Tuesday, July 28, 2009

Copyright Debate

The following was shared with Access Copyright Affiliates.

You might also want to check out an interesting post on this subject at John Degen's blog.


By now you must have heard about the federal government’s summer-long consultations on reforms to the Copyright Act.

Like other creator and publisher organizations, Access Copyright will make formal submissions to the government on our priorities as your rights collective. Nevertheless, it’s vital that you also get involved to ensure your voice is heard.

This is because an important aspect of these consultations is being expressed online, and that debate is dominated by individuals who do not agree you should get fair compensation for digital and other reproductions of your works.

It’s a simple fact that users outnumber us. But Canadian users involved in the online debate are so adept at leveraging the Internet and social networks to their advantage, there’s a danger that your voices as Canadian creators and publishers will be drowned out by the chatter. Your interests need to be expressed as forcefully as possible, and it’s up to you to get involved to make that happen.

So what can you do? To begin with, go online and tell people who you are and what you do. Before posting a comment online, you do need to register, but not to worry, registration takes all of one minute. Tell them you need and deserve to get paid for what you do, and tell them why it’s in their interest as Canadians that you do. The more you make your presence felt, the more effective you will be.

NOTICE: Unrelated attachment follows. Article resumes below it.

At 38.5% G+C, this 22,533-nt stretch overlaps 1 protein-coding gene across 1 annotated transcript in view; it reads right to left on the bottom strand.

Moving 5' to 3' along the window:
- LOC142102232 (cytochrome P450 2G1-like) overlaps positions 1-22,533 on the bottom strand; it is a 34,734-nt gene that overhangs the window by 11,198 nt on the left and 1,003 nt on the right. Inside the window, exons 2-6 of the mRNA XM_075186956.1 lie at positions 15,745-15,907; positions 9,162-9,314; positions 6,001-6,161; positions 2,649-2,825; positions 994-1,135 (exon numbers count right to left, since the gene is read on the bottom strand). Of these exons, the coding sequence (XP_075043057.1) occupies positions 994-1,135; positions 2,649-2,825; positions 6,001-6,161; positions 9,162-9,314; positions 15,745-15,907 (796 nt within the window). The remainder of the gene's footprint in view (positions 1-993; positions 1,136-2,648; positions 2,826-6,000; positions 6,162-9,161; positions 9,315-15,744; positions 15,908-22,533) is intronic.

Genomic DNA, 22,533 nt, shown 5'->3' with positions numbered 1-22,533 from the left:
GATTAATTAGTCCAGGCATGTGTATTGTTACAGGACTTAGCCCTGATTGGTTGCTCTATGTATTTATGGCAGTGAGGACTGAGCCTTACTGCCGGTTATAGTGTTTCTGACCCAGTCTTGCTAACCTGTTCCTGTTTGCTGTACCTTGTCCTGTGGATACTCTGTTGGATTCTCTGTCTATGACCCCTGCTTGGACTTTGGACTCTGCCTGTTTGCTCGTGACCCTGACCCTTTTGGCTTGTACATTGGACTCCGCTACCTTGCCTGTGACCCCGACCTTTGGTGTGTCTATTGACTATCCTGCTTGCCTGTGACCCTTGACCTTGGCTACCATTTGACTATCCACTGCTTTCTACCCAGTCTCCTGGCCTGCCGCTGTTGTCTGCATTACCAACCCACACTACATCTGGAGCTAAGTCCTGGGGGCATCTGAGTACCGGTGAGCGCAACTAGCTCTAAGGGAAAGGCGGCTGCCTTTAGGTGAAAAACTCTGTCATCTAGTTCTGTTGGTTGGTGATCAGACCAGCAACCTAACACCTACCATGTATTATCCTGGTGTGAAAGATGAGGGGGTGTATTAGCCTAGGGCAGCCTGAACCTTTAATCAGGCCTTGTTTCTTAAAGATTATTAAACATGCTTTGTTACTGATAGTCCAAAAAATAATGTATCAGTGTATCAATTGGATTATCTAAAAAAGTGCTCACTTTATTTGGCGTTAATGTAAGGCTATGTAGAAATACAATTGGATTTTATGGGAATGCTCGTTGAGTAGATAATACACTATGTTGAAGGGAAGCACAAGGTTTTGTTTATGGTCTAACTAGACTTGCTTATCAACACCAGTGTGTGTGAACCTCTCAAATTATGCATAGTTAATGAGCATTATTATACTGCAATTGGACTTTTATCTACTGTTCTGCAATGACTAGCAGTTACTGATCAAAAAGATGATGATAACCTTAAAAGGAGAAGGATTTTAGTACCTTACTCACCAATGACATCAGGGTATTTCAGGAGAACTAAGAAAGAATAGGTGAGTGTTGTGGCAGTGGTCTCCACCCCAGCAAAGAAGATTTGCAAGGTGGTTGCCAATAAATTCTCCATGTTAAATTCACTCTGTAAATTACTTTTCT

What else can you do? Use social networking tools to generate discussion of your perspectives. Shoot a video of yourself, post it on YouTube and then Twitter or Facebook the link. We won’t even try to offer suggestions on being imaginative and provocative as that’s your domain, not ours. But do what you can, as often as you can, as loudly as you can, and encourage colleagues and friends to do the same.

Here’s a sample of the sort of message that needs to get out there:

“My name is Jane Doe and I’m a writer. I’ve published xx novels and xx plays in Canada, and I am read all over the world. This is my livelihood. It pays the rent and puts food on the table. I have a right to benefit from my work and get paid for it. I need to get paid, or I can’t go on. When someone reproduces my work for free, it destroys the market for it, and I suffer the consequences. Don’t let them make that legal. It’s not right, and it’s not fair. Creators need to get paid.”

That’s the bottom line: It’s only right, it’s only fair. Creators need to get paid.

Over to you!

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